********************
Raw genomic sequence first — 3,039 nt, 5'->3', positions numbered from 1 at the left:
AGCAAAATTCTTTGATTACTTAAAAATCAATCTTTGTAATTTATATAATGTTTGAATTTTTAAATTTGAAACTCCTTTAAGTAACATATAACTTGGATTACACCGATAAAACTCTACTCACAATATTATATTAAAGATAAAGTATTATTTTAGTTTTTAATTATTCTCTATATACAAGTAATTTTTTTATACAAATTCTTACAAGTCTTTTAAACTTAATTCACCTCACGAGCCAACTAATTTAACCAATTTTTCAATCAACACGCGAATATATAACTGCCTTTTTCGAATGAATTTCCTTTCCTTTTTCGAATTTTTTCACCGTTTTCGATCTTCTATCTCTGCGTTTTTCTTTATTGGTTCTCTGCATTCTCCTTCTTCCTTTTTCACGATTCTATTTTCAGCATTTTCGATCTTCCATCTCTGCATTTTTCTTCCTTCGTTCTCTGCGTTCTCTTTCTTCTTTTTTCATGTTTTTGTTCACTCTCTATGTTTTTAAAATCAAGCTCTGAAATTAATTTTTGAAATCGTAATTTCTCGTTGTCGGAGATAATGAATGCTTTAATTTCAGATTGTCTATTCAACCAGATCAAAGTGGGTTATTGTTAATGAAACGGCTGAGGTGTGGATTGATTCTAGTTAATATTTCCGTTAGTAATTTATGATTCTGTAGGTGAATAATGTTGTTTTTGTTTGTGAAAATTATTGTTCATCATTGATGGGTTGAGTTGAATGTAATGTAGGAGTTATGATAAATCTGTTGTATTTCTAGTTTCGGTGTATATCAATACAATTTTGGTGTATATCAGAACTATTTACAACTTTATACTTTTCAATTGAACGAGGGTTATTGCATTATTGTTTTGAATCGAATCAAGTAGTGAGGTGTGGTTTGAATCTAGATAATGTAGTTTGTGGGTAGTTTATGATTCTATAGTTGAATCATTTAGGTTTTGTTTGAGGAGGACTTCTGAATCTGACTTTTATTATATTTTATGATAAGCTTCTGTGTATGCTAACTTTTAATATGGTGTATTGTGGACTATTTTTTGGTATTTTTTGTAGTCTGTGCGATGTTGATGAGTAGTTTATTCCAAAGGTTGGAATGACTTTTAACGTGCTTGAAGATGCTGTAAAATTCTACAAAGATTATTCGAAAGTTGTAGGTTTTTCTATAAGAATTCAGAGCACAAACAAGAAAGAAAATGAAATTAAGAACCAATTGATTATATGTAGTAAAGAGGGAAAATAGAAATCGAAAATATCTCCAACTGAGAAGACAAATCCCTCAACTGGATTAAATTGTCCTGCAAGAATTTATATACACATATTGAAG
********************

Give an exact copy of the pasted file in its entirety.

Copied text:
Raw genomic sequence first — 3,039 nt, 5'->3', positions numbered from 1 at the left:
AGCAAAATTCTTTGATTACTTAAAAATCAATCTTTGTAATTTATATAATGTTTGAATTTTTAAATTTGAAACTCCTTTAAGTAACATATAACTTGGATTACACCGATAAAACTCTACTCACAATATTATATTAAAGATAAAGTATTATTTTAGTTTTTAATTATTCTCTATATACAAGTAATTTTTTTATACAAATTCTTACAAGTCTTTTAAACTTAATTCACCTCACGAGCCAACTAATTTAACCAATTTTTCAATCAACACGCGAATATATAACTGCCTTTTTCGAATGAATTTCCTTTCCTTTTTCGAATTTTTTCACCGTTTTCGATCTTCTATCTCTGCGTTTTTCTTTATTGGTTCTCTGCATTCTCCTTCTTCCTTTTTCACGATTCTATTTTCAGCATTTTCGATCTTCCATCTCTGCATTTTTCTTCCTTCGTTCTCTGCGTTCTCTTTCTTCTTTTTTCATGTTTTTGTTCACTCTCTATGTTTTTAAAATCAAGCTCTGAAATTAATTTTTGAAATCGTAATTTCTCGTTGTCGGAGATAATGAATGCTTTAATTTCAGATTGTCTATTCAACCAGATCAAAGTGGGTTATTGTTAATGAAACGGCTGAGGTGTGGATTGATTCTAGTTAATATTTCCGTTAGTAATTTATGATTCTGTAGGTGAATAATGTTGTTTTTGTTTGTGAAAATTATTGTTCATCATTGATGGGTTGAGTTGAATGTAATGTAGGAGTTATGATAAATCTGTTGTATTTCTAGTTTCGGTGTATATCAATACAATTTTGGTGTATATCAGAACTATTTACAACTTTATACTTTTCAATTGAACGAGGGTTATTGCATTATTGTTTTGAATCGAATCAAGTAGTGAGGTGTGGTTTGAATCTAGATAATGTAGTTTGTGGGTAGTTTATGATTCTATAGTTGAATCATTTAGGTTTTGTTTGAGGAGGACTTCTGAATCTGACTTTTATTATATTTTATGATAAGCTTCTGTGTATGCTAACTTTTAATATGGTGTATTGTGGACTATTTTTTGGTATTTTTTGTAGTCTGTGCGATGTTGATGAGTAGTTTATTCCAAAGGTTGGAATGACTTTTAACGTGCTTGAAGATGCTGTAAAATTCTACAAAGATTATTCGAAAGTTGTAGGTTTTTCTATAAGAATTCAGAGCACAAACAAGAAAGAAAATGAAATTAAGAACCAATTGATTATATGTAGTAAAGAGGGAAAATAGAAATCGAAAATATCTCCAACTGAGAAGACAAATCCCTCAACTGGATTAAATTGTCCTGCAAGAATTTATATACACATATTGAAG